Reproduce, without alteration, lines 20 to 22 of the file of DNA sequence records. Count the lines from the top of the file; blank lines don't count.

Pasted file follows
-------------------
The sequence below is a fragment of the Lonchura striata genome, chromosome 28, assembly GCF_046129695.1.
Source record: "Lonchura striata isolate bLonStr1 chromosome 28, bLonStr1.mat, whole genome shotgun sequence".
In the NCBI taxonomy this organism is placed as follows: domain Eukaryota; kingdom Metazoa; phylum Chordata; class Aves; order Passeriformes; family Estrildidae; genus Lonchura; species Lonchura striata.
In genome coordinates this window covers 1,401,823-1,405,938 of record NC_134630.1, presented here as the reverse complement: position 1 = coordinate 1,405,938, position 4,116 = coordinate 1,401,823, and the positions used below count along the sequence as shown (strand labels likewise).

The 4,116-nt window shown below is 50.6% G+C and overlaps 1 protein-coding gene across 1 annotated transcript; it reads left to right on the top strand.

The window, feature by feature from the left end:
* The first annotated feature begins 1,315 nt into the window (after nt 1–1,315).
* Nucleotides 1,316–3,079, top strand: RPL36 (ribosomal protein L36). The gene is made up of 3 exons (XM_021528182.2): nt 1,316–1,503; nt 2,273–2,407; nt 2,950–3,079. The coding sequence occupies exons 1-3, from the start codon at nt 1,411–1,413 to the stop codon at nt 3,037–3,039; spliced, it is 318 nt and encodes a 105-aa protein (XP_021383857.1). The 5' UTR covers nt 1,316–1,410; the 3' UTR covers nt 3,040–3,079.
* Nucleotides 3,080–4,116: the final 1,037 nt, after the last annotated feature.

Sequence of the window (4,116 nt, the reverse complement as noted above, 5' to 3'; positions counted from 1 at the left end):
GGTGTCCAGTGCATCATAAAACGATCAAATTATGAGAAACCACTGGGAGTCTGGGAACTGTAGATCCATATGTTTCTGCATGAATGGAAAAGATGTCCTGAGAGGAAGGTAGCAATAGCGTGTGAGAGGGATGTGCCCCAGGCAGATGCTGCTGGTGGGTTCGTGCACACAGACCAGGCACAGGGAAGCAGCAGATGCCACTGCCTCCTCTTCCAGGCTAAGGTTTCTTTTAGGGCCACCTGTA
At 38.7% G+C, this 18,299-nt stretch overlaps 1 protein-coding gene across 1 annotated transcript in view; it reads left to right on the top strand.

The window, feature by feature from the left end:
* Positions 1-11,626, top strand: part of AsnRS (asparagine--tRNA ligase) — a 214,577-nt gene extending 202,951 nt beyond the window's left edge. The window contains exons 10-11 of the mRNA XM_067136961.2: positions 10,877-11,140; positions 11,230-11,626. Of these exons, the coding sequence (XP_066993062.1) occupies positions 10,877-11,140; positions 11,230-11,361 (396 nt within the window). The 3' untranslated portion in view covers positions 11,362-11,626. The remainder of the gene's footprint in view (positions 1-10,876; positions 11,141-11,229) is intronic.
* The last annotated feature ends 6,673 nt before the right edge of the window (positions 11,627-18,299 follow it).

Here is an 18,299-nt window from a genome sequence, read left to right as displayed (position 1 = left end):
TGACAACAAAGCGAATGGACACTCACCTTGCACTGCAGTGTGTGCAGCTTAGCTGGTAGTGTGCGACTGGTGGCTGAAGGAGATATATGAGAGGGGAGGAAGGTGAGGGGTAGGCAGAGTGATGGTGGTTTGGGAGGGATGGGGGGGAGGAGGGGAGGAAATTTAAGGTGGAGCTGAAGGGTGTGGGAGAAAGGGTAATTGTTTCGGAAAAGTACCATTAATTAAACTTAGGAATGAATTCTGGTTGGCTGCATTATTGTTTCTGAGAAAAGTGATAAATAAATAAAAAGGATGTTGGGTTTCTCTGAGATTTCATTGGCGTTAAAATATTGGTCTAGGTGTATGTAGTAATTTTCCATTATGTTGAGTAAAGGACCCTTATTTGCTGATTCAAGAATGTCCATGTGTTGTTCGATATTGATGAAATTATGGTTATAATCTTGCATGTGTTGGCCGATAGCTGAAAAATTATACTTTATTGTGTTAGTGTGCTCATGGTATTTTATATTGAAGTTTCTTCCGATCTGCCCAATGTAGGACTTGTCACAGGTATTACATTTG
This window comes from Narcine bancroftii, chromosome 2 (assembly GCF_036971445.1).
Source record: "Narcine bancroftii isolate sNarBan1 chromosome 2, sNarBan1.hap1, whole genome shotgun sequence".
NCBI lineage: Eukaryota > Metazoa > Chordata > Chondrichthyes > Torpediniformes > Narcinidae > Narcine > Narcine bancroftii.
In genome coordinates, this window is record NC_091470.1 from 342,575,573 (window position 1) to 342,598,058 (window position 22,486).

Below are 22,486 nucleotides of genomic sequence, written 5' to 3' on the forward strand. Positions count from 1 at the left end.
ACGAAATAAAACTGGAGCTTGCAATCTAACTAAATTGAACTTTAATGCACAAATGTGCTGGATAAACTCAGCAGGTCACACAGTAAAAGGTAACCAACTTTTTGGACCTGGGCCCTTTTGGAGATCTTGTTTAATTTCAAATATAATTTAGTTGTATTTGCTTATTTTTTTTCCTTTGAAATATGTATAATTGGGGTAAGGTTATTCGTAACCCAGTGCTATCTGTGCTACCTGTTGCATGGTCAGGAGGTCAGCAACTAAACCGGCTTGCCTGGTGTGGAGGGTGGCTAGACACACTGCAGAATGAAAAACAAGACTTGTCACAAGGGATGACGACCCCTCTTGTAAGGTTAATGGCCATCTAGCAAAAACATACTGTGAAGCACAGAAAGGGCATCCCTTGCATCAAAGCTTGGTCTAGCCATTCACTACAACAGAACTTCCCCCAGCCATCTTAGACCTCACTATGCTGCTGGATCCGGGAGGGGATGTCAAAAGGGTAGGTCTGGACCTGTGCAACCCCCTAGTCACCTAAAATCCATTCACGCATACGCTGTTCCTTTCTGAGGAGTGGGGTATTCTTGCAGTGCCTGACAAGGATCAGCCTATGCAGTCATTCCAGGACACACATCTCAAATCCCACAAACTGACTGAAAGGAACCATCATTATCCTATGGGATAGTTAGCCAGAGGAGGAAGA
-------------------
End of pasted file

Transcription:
NCBI lineage: Eukaryota > Metazoa > Chordata > Chondrichthyes > Torpediniformes > Narcinidae > Narcine > Narcine bancroftii.
In genome coordinates, this window is record NC_091470.1 from 342,575,573 (window position 1) to 342,598,058 (window position 22,486).

Below are 22,486 nucleotides of genomic sequence, written 5' to 3' on the forward strand. Positions count from 1 at the left end.